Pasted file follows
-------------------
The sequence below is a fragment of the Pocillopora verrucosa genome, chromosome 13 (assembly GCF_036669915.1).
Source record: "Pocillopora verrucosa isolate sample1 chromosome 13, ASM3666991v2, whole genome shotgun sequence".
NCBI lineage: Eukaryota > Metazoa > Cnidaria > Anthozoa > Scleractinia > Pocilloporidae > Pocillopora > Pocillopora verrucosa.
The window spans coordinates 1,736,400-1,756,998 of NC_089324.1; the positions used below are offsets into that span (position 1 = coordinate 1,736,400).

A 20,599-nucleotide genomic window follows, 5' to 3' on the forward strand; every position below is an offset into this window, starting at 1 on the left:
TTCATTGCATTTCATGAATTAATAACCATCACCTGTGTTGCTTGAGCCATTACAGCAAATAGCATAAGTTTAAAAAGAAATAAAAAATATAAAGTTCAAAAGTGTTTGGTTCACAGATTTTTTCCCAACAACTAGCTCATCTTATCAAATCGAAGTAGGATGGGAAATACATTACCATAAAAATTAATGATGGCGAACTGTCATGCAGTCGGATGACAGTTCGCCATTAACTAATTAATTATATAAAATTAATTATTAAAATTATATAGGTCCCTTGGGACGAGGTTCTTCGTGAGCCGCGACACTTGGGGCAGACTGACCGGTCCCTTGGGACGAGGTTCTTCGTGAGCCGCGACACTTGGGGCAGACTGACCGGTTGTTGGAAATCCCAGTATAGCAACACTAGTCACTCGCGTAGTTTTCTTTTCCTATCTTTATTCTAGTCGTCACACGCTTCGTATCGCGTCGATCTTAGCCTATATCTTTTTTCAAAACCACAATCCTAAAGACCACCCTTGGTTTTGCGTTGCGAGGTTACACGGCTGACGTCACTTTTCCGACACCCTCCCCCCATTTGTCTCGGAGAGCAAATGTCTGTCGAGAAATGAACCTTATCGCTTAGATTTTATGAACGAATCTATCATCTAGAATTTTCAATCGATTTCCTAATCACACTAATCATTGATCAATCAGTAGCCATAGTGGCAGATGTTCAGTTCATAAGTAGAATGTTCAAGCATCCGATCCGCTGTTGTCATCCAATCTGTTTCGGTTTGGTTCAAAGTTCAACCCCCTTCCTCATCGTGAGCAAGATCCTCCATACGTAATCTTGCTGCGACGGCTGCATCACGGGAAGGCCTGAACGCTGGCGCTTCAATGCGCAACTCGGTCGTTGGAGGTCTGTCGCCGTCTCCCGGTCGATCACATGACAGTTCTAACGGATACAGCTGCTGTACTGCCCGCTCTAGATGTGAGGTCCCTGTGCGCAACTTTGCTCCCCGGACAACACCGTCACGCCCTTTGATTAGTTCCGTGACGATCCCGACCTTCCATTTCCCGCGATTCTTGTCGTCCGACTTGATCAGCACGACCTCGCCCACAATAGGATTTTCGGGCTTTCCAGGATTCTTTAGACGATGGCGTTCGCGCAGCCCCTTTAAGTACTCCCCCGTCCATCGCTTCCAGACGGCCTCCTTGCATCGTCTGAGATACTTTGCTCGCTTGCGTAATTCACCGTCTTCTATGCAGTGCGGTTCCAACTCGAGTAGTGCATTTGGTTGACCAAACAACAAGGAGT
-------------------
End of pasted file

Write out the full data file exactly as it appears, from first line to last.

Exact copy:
The sequence below is a fragment of the Pocillopora verrucosa genome, chromosome 13 (assembly GCF_036669915.1).
Source record: "Pocillopora verrucosa isolate sample1 chromosome 13, ASM3666991v2, whole genome shotgun sequence".
NCBI lineage: Eukaryota > Metazoa > Cnidaria > Anthozoa > Scleractinia > Pocilloporidae > Pocillopora > Pocillopora verrucosa.
The window spans coordinates 1,736,400-1,756,998 of NC_089324.1; the positions used below are offsets into that span (position 1 = coordinate 1,736,400).

A 20,599-nucleotide genomic window follows, 5' to 3' on the forward strand; every position below is an offset into this window, starting at 1 on the left:
TTCATTGCATTTCATGAATTAATAACCATCACCTGTGTTGCTTGAGCCATTACAGCAAATAGCATAAGTTTAAAAAGAAATAAAAAATATAAAGTTCAAAAGTGTTTGGTTCACAGATTTTTTCCCAACAACTAGCTCATCTTATCAAATCGAAGTAGGATGGGAAATACATTACCATAAAAATTAATGATGGCGAACTGTCATGCAGTCGGATGACAGTTCGCCATTAACTAATTAATTATATAAAATTAATTATTAAAATTATATAGGTCCCTTGGGACGAGGTTCTTCGTGAGCCGCGACACTTGGGGCAGACTGACCGGTCCCTTGGGACGAGGTTCTTCGTGAGCCGCGACACTTGGGGCAGACTGACCGGTTGTTGGAAATCCCAGTATAGCAACACTAGTCACTCGCGTAGTTTTCTTTTCCTATCTTTATTCTAGTCGTCACACGCTTCGTATCGCGTCGATCTTAGCCTATATCTTTTTTCAAAACCACAATCCTAAAGACCACCCTTGGTTTTGCGTTGCGAGGTTACACGGCTGACGTCACTTTTCCGACACCCTCCCCCCATTTGTCTCGGAGAGCAAATGTCTGTCGAGAAATGAACCTTATCGCTTAGATTTTATGAACGAATCTATCATCTAGAATTTTCAATCGATTTCCTAATCACACTAATCATTGATCAATCAGTAGCCATAGTGGCAGATGTTCAGTTCATAAGTAGAATGTTCAAGCATCCGATCCGCTGTTGTCATCCAATCTGTTTCGGTTTGGTTCAAAGTTCAACCCCCTTCCTCATCGTGAGCAAGATCCTCCATACGTAATCTTGCTGCGACGGCTGCATCACGGGAAGGCCTGAACGCTGGCGCTTCAATGCGCAACTCGGTCGTTGGAGGTCTGTCGCCGTCTCCCGGTCGATCACATGACAGTTCTAACGGATACAGCTGCTGTACTGCCCGCTCTAGATGTGAGGTCCCTGTGCGCAACTTTGCTCCCCGGACAACACCGTCACGCCCTTTGATTAGTTCCGTGACGATCCCGACCTTCCATTTCCCGCGATTCTTGTCGTCCGACTTGATCAGCACGACCTCGCCCACAATAGGATTTTCGGGCTTTCCAGGATTCTTTAGACGATGGCGTTCGCGCAGCCCCTTTAAGTACTCCCCCGTCCATCGCTTCCAGACGGCCTCCTTGCATCGTCTGAGATACTTTGCTCGCTTGCGTAATTCACCGTCTTCTATGCAGTGCGGTTCCAACTCGAGTAGTGCATTTGGTTGACCAAACAACAAGGAGT